Aging Skin

Craig Kraffert, MD

As people grow older, their skin develops changes in both appearance and texture. It becomes drier, more wrinkled and various growths may appear. The skin also tends to heal more slowly.

Some of these skin changes do not cause symptoms and are harmless. Others can be itchy or painful and some, such as skin cancers, are serious and need prompt medical treatment. Many skin problems and conditions associated with aging can be postponed or prevented, and most can be treated by methods currently available.

Dry Skin

As skin ages, it becomes progressively drier. This can result in flaky and itchy skin, especially in cold, dry or windy climates. Milder cases of dry skin can be managed with moisturizer application after bathing, while the skin is still damp.

If dry skin continues to be a problem, a dermatologist consultation is appropriate as severe flaky, itchy and cracked skin may be a sign of a more serious problem. Excessive dryness or itching that doesn’t respond to moisturizers may indicate dermatitis, psoriasis or, on rare occasions, may be the sign of internal problems.


Proteins, such as collagen and elastin, that keep the skin supple decrease in quantity or function as the skin ages. This results in decreased skin elasticity. The skin also becomes thinner and loses fat, so it appears less plump and smooth. In addition to these changes, gravity constantly pulls down on skin, causing it to sag over time.

The degree of wrinkling is determined by several factors including cumulative lifetime sun exposure and cigarette smoking history. Genetic factors such as skin pigmentation level and variability in cellular biology also play a role in the rate and degree of wrinkle formation.

Skin Lesions

Localized skin growths become more common as skin ages. These can range from harmless brown velvety “seborrheic warts” or flat brown “liver or age spots” to skin cancers that require prompt medical treatment. The following skin findings in a skin growth may in some cases suggest the possibility of skin cancer:

1) A red scaly patch

2) A change in the color, shape or size of a mole

3) A newly formed skin growth, particularly if it doesn’t look like other localized skin growths on the skin surface

4) Bleeding in a mole or other growth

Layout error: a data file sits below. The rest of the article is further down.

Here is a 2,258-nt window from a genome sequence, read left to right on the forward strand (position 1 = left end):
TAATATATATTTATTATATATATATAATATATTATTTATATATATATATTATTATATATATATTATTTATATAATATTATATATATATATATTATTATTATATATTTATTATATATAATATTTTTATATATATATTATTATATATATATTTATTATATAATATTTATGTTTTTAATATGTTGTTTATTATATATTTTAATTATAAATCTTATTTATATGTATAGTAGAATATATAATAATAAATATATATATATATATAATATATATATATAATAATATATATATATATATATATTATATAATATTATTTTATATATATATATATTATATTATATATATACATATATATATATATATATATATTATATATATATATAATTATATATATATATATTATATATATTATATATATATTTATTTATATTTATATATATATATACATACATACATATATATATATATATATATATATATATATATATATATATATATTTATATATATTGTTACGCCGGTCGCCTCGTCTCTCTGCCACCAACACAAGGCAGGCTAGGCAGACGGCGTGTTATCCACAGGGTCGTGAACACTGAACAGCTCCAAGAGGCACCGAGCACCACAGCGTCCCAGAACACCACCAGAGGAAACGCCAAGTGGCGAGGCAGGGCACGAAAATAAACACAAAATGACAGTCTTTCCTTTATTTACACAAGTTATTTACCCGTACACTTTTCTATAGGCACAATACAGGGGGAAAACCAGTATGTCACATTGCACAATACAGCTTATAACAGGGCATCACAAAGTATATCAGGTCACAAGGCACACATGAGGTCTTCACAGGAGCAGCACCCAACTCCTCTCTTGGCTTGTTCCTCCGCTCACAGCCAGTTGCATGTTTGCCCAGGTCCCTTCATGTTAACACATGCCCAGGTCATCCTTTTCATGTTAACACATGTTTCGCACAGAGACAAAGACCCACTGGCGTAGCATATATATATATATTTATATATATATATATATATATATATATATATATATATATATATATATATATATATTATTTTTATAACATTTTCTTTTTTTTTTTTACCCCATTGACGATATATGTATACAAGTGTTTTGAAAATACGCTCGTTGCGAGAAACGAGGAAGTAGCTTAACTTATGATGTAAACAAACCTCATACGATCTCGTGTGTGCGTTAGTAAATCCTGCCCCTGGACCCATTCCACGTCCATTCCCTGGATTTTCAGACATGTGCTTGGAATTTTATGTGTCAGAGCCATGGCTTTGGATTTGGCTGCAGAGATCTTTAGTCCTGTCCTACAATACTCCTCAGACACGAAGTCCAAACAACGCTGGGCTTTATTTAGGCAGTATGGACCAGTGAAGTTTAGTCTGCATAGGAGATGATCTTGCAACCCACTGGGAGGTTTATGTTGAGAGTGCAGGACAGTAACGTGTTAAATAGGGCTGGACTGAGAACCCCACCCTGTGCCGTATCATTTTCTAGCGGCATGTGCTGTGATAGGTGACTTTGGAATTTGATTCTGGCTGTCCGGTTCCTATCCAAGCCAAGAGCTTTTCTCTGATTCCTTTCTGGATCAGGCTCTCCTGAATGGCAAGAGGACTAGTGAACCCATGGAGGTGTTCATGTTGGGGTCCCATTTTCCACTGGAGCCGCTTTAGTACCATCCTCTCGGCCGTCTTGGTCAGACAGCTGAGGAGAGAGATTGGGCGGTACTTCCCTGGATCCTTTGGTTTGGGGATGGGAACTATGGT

5) A sore that fails to heal

Skin Diseases

There are several skin diseases that occur more commonly in aging skin including shingles, varicose veins, leg ulcers and seborrheic dermatitis.

Shingles (Herpes Zoster): After childhood chicken pox, the chicken pox virus lies dormant in the body. Shingles occur when the chicken pox virus is reactivated in a nerve branch. During the reactivation process, the nerve root is inflamed as the virus reproduces within it. The virus usually spreads from the nerve to the area of skin served by the nerve. This results in blisters appearing in crops along the path of the nerve, usually in a linear fashion.

Early shingles symptoms include localized pain, headache or fatigue. Shingles usually affects only one side of the body. This condition can be serious and is more likely to cause complications such as chronic pain if not treated promptly.

Today, a shingles vaccine is available that greatly reduces the risk of developing shingles as well as the severity of symptoms if it does occur. This vaccine should be carefully considered for those over 60 years of age.

Varicose Veins: These are enlarged leg veins that appear blue and bulging. The veins become twisted and swollen when blood returning to the heart flows back into the veins through a faulty valve. This condition is rarely dangerous.

The aching associated with varicose veins can be eased by the avoidance of prolonged, motionless standing, elevation of the feet when sitting or lying down, and by wearing support hose or elastic bandages. More severe cases can be treated by newer minimally invasive procedures generally referred to as endovenous ablation.

Leg Ulcers: The disturbance of blood flow that results in varicose veins may sometimes cause varicose ulcers, also known as venous or stasis ulcers. When patients with a tendency to form venous ulcers receive minor trauma in a susceptible area of the leg, a sore sometimes forms and spontaneously enlarges. This may result in an ulcer or shallow wound that may contain pus-like discharge. Sometimes these wounds become infected. These ulcers sometimes last for months or even years, especially if left untreated. Leg ulcers may sometimes be associated with other medical disorders such as arteriosclerosis, hypertension and diabetes.

Seborrheic Dermatitis: Redness and greasy-looking “scales” on the skin are signs of seborrheic dermatitis. This condition usually affects areas of the skin with a high concentration of oil glands, such as the scalp, sides of the nose, eyebrows, eyelids, behind the ears and the middle of the chest. It occasionally affects other areas such as the navel, breasts, buttocks and skin folds under the arms. Safe and effective treatment exists for seborrheic dermatitis, but unfortunately, it is not curable.